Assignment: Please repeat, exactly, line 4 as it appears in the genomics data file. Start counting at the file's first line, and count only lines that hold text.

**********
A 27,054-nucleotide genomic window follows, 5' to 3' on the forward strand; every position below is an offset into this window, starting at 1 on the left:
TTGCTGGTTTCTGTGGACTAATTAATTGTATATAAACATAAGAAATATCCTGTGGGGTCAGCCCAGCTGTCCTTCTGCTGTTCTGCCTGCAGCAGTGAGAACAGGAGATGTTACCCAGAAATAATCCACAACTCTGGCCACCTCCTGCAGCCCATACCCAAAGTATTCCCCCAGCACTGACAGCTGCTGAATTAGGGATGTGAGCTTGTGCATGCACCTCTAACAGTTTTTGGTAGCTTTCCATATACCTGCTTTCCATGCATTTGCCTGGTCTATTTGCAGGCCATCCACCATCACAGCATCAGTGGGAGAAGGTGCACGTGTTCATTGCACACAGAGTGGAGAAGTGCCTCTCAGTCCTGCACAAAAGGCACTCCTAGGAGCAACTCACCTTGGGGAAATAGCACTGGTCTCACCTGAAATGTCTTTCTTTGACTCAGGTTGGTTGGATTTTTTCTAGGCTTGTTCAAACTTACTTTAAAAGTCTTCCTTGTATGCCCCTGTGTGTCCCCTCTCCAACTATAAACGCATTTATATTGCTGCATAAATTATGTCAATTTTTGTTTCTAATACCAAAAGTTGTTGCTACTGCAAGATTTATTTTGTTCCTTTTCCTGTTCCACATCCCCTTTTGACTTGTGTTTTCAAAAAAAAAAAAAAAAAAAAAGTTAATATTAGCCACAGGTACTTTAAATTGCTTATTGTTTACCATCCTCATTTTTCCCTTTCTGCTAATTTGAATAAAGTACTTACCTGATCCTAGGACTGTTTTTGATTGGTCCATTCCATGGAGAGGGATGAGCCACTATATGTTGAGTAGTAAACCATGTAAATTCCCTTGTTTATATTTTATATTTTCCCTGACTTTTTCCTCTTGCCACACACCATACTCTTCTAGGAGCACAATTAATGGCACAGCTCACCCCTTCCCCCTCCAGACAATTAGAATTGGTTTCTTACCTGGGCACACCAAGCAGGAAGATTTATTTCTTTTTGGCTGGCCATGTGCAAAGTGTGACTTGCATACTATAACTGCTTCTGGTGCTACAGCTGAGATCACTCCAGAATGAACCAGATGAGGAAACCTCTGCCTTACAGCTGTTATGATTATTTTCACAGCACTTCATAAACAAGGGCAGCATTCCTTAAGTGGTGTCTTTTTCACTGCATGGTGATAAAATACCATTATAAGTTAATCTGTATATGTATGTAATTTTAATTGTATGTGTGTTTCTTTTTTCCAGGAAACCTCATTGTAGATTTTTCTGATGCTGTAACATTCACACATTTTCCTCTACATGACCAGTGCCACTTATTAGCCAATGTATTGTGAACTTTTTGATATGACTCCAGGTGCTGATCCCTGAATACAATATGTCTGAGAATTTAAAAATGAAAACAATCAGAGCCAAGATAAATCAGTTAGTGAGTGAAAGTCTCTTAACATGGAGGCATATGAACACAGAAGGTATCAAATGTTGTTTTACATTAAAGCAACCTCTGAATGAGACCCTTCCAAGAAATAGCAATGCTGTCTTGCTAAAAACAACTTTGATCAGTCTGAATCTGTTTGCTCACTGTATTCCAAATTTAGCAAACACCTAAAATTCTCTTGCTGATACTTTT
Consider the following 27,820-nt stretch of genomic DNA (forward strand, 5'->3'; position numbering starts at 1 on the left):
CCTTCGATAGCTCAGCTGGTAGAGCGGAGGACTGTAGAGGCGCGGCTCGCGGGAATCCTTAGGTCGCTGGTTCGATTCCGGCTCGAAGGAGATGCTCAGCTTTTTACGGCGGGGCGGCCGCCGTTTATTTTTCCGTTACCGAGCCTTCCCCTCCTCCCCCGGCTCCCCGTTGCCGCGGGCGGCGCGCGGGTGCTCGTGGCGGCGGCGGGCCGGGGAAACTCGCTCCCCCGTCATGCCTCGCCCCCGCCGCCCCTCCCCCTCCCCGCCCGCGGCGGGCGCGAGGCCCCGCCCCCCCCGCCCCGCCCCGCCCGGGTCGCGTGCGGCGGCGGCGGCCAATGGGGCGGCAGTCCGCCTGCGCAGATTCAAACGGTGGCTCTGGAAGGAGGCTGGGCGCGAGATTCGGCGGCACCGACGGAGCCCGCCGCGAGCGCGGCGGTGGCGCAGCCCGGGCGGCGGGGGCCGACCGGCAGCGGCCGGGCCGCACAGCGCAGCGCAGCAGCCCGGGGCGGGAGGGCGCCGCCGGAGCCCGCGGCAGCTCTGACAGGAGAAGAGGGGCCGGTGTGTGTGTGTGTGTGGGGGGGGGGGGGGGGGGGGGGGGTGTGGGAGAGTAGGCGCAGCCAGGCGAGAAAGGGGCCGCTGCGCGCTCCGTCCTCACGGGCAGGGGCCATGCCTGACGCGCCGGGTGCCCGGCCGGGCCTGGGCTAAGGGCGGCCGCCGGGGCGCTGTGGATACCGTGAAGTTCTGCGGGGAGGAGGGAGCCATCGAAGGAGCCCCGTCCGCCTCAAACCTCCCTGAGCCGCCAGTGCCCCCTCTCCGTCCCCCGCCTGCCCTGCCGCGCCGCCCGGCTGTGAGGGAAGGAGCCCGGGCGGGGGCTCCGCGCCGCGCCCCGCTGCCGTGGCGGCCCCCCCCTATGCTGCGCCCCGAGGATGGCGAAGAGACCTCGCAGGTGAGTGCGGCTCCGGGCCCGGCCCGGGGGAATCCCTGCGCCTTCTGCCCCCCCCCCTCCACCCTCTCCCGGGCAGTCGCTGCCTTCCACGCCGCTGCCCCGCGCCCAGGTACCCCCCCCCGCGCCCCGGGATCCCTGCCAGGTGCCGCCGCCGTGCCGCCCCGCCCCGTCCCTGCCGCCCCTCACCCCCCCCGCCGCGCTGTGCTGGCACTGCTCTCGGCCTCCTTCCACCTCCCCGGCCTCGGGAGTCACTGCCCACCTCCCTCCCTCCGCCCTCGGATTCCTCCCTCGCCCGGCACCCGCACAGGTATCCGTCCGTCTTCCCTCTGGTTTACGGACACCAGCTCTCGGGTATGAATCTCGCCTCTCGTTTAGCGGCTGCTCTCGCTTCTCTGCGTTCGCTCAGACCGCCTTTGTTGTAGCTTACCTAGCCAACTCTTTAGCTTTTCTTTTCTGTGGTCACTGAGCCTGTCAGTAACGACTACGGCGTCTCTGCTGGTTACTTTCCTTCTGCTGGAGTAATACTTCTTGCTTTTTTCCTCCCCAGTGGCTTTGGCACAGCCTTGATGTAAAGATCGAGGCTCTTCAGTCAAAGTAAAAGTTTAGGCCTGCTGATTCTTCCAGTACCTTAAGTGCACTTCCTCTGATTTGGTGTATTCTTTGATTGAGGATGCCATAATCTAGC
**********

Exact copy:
CCTTCGATAGCTCAGCTGGTAGAGCGGAGGACTGTAGAGGCGCGGCTCGCGGGAATCCTTAGGTCGCTGGTTCGATTCCGGCTCGAAGGAGATGCTCAGCTTTTTACGGCGGGGCGGCCGCCGTTTATTTTTCCGTTACCGAGCCTTCCCCTCCTCCCCCGGCTCCCCGTTGCCGCGGGCGGCGCGCGGGTGCTCGTGGCGGCGGCGGGCCGGGGAAACTCGCTCCCCCGTCATGCCTCGCCCCCGCCGCCCCTCCCCCTCCCCGCCCGCGGCGGGCGCGAGGCCCCGCCCCCCCCGCCCCGCCCCGCCCGGGTCGCGTGCGGCGGCGGCGGCCAATGGGGCGGCAGTCCGCCTGCGCAGATTCAAACGGTGGCTCTGGAAGGAGGCTGGGCGCGAGATTCGGCGGCACCGACGGAGCCCGCCGCGAGCGCGGCGGTGGCGCAGCCCGGGCGGCGGGGGCCGACCGGCAGCGGCCGGGCCGCACAGCGCAGCGCAGCAGCCCGGGGCGGGAGGGCGCCGCCGGAGCCCGCGGCAGCTCTGACAGGAGAAGAGGGGCCGGTGTGTGTGTGTGTGTGGGGGGGGGGGGGGGGGGGGGGGGTGTGGGAGAGTAGGCGCAGCCAGGCGAGAAAGGGGCCGCTGCGCGCTCCGTCCTCACGGGCAGGGGCCATGCCTGACGCGCCGGGTGCCCGGCCGGGCCTGGGCTAAGGGCGGCCGCCGGGGCGCTGTGGATACCGTGAAGTTCTGCGGGGAGGAGGGAGCCATCGAAGGAGCCCCGTCCGCCTCAAACCTCCCTGAGCCGCCAGTGCCCCCTCTCCGTCCCCCGCCTGCCCTGCCGCGCCGCCCGGCTGTGAGGGAAGGAGCCCGGGCGGGGGCTCCGCGCCGCGCCCCGCTGCCGTGGCGGCCCCCCCCTATGCTGCGCCCCGAGGATGGCGAAGAGACCTCGCAGGTGAGTGCGGCTCCGGGCCCGGCCCGGGGGAATCCCTGCGCCTTCTGCCCCCCCCCCTCCACCCTCTCCCGGGCAGTCGCTGCCTTCCACGCCGCTGCCCCGCGCCCAGGTACCCCCCCCCGCGCCCCGGGATCCCTGCCAGGTGCCGCCGCCGTGCCGCCCCGCCCCGTCCCTGCCGCCCCTCACCCCCCCCGCCGCGCTGTGCTGGCACTGCTCTCGGCCTCCTTCCACCTCCCCGGCCTCGGGAGTCACTGCCCACCTCCCTCCCTCCGCCCTCGGATTCCTCCCTCGCCCGGCACCCGCACAGGTATCCGTCCGTCTTCCCTCTGGTTTACGGACACCAGCTCTCGGGTATGAATCTCGCCTCTCGTTTAGCGGCTGCTCTCGCTTCTCTGCGTTCGCTCAGACCGCCTTTGTTGTAGCTTACCTAGCCAACTCTTTAGCTTTTCTTTTCTGTGGTCACTGAGCCTGTCAGTAACGACTACGGCGTCTCTGCTGGTTACTTTCCTTCTGCTGGAGTAATACTTCTTGCTTTTTTCCTCCCCAGTGGCTTTGGCACAGCCTTGATGTAAAGATCGAGGCTCTTCAGTCAAAGTAAAAGTTTAGGCCTGCTGATTCTTCCAGTACCTTAAGTGCACTTCCTCTGATTTGGTGTATTCTTTGATTGAGGATGCCATAATCTAGC